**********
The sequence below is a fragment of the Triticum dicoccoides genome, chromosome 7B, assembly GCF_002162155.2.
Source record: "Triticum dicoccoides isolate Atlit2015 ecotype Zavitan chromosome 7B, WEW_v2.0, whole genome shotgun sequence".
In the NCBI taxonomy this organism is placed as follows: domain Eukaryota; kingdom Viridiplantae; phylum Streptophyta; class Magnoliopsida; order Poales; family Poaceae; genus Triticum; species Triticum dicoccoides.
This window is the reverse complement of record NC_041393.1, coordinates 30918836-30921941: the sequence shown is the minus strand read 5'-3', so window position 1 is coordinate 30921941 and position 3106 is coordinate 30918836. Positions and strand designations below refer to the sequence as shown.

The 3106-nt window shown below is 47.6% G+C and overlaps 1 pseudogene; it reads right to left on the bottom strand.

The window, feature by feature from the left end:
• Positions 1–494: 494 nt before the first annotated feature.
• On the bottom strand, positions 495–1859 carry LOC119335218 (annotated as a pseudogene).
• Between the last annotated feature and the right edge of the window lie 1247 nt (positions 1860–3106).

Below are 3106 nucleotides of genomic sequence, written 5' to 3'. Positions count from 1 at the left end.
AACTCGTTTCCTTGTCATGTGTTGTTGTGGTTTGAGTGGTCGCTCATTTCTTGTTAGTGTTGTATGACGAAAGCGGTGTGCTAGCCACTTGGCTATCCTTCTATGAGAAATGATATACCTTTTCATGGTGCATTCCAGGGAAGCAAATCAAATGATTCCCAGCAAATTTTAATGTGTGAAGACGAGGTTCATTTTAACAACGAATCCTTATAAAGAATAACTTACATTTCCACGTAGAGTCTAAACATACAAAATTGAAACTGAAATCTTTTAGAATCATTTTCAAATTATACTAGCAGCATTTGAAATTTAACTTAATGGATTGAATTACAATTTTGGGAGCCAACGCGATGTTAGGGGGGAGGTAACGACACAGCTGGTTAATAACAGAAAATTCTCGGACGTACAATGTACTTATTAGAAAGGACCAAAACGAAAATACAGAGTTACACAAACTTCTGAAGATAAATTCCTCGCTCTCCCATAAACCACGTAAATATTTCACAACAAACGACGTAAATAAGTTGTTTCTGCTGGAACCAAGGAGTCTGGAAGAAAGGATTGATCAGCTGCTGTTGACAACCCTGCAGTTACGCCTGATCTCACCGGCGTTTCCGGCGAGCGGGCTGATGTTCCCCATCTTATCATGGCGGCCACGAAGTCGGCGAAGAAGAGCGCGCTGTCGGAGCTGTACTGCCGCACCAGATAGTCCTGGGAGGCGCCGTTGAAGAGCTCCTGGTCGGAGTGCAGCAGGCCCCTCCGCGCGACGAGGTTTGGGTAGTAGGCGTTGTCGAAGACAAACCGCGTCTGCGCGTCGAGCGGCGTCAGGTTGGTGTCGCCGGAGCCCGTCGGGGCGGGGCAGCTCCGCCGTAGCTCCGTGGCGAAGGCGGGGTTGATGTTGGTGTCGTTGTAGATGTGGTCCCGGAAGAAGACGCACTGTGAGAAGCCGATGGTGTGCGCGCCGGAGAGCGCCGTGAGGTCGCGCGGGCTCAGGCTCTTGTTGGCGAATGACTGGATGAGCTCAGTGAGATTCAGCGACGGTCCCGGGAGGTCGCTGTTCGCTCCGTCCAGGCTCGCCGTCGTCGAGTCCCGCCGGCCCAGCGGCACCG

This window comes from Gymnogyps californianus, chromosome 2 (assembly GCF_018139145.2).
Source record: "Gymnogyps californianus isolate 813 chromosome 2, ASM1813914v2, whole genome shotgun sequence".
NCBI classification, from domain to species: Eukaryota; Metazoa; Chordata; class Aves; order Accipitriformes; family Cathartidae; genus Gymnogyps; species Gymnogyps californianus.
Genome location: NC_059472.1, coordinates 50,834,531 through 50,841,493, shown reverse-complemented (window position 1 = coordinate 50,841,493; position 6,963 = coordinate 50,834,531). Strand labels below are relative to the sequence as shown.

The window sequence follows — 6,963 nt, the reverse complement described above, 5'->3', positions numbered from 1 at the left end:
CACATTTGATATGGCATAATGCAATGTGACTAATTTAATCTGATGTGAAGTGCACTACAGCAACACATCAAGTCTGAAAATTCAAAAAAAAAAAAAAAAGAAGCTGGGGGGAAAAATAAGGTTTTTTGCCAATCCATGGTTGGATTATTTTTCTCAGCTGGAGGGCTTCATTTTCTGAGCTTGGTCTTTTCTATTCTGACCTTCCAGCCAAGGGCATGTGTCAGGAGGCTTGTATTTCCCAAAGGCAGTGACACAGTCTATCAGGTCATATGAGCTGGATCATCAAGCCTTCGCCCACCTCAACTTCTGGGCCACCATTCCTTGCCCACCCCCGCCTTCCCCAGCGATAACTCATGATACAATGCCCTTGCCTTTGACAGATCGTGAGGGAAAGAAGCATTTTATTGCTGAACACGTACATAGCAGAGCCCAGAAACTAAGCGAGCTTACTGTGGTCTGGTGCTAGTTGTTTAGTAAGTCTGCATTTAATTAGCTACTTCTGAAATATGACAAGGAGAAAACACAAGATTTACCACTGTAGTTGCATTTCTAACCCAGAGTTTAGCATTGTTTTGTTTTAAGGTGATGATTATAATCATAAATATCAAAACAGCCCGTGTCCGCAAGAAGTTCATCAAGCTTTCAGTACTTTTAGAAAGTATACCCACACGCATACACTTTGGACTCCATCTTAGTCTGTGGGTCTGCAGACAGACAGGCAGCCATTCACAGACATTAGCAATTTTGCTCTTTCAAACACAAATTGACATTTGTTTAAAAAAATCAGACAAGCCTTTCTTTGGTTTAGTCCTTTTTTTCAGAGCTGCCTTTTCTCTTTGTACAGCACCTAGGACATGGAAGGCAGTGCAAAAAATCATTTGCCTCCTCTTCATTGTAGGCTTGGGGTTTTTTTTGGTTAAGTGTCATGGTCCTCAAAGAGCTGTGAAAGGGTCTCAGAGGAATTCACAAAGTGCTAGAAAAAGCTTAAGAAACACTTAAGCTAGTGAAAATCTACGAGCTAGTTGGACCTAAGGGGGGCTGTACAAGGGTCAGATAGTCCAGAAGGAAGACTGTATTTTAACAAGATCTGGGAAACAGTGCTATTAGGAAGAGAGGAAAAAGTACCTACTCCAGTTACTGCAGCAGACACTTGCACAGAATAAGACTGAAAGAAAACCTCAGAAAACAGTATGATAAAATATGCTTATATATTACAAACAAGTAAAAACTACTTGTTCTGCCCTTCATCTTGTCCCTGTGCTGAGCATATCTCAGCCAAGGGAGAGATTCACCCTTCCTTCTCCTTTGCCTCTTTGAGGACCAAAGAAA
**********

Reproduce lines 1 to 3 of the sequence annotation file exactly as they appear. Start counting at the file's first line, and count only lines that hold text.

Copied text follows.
The sequence below is a fragment of the Triticum dicoccoides genome, chromosome 7B, assembly GCF_002162155.2.
Source record: "Triticum dicoccoides isolate Atlit2015 ecotype Zavitan chromosome 7B, WEW_v2.0, whole genome shotgun sequence".
In the NCBI taxonomy this organism is placed as follows: domain Eukaryota; kingdom Viridiplantae; phylum Streptophyta; class Magnoliopsida; order Poales; family Poaceae; genus Triticum; species Triticum dicoccoides.